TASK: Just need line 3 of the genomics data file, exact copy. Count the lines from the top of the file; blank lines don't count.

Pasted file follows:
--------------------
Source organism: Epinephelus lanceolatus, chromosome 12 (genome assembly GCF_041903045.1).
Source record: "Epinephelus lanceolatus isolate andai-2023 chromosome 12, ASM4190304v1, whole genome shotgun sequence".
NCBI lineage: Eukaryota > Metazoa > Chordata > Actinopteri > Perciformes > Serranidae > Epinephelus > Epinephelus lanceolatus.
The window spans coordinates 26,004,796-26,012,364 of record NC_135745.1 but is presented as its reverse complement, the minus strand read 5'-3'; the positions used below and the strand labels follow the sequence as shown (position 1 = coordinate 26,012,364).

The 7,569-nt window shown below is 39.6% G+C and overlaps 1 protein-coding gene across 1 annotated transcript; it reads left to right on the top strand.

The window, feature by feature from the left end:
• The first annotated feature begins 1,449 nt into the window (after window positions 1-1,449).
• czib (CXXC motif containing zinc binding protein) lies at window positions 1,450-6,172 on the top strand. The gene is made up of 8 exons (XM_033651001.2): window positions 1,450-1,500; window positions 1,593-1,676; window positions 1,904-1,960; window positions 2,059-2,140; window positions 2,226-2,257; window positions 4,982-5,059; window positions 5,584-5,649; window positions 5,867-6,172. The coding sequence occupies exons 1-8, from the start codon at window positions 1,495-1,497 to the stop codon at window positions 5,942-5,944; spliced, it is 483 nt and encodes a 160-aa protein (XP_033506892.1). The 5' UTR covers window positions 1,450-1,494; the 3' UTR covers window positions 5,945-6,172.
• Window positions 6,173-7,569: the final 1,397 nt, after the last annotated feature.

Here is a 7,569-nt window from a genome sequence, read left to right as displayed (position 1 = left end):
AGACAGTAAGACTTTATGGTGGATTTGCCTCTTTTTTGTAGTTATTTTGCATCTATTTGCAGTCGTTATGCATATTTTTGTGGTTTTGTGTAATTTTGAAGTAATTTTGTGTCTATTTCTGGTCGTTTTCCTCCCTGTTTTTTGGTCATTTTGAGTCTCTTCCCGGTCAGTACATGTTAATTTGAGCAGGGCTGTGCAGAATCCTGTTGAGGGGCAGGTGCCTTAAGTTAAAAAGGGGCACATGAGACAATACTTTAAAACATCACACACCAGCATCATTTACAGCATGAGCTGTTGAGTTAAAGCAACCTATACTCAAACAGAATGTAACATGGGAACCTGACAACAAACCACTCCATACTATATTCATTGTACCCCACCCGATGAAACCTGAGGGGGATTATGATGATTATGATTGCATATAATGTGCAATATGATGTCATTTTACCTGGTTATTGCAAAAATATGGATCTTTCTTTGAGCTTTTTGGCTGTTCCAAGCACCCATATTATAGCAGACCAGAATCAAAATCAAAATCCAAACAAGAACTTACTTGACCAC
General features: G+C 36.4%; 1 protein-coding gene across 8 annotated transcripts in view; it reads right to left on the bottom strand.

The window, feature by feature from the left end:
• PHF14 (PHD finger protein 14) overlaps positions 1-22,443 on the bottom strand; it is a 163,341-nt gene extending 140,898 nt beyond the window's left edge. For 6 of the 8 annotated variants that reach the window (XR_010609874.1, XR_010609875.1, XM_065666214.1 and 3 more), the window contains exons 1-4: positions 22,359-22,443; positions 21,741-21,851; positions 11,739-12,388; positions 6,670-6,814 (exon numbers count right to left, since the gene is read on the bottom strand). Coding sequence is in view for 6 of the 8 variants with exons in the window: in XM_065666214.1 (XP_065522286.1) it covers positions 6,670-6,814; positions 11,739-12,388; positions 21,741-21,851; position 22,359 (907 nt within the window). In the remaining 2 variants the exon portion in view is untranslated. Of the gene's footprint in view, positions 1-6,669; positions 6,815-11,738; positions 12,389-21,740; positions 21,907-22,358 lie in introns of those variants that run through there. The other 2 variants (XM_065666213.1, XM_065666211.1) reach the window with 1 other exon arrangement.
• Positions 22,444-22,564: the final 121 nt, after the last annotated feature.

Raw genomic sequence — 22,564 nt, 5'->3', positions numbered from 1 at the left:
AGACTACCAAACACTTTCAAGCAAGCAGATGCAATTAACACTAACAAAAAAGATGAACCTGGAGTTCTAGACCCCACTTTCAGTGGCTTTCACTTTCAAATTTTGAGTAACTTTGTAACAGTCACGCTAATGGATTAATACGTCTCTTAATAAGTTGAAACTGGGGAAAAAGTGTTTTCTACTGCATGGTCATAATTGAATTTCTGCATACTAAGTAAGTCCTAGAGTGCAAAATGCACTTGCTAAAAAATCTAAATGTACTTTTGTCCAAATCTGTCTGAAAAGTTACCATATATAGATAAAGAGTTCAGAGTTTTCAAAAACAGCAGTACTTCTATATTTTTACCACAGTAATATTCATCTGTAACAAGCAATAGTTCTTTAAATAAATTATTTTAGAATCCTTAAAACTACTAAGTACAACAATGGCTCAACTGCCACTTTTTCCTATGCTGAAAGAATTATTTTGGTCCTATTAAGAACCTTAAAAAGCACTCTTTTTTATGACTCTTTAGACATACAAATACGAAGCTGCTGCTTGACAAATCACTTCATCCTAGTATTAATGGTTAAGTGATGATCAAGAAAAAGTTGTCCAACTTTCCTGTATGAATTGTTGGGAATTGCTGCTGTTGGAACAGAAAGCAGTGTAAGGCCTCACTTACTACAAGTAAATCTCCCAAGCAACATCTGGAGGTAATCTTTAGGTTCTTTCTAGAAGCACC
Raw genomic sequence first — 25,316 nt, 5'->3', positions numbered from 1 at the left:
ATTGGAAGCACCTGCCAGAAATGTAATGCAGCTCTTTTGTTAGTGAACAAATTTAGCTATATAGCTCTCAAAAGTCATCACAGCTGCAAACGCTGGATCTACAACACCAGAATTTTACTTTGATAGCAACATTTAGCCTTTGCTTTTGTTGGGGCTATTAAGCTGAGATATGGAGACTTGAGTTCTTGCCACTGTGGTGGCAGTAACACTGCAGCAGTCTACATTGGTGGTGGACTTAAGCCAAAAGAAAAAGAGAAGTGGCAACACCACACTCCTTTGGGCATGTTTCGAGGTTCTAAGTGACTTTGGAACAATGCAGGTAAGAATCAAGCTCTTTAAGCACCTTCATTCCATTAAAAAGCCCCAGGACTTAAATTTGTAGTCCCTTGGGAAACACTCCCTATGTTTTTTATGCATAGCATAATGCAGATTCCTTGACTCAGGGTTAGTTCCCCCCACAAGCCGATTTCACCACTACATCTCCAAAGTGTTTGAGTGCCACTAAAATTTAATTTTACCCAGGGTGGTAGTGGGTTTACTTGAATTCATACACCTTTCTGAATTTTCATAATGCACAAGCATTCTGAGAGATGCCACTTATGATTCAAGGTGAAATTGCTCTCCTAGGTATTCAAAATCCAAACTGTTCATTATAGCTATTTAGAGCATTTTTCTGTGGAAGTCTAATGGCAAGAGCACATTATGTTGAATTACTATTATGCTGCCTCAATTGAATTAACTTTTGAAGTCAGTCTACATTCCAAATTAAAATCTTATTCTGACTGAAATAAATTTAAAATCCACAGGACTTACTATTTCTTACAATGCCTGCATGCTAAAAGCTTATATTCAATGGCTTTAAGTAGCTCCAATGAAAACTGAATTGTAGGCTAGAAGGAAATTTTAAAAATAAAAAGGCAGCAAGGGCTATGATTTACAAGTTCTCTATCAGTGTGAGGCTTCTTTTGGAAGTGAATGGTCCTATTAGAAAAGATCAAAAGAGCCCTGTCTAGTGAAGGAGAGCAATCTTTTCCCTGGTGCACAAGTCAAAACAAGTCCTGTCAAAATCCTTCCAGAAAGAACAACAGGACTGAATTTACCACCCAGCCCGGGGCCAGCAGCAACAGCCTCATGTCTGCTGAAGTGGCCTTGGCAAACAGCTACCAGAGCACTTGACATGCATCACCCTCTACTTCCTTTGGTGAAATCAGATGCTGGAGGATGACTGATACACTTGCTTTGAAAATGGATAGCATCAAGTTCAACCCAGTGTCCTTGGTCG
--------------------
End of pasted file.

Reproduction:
NCBI lineage: Eukaryota > Metazoa > Chordata > Actinopteri > Perciformes > Serranidae > Epinephelus > Epinephelus lanceolatus.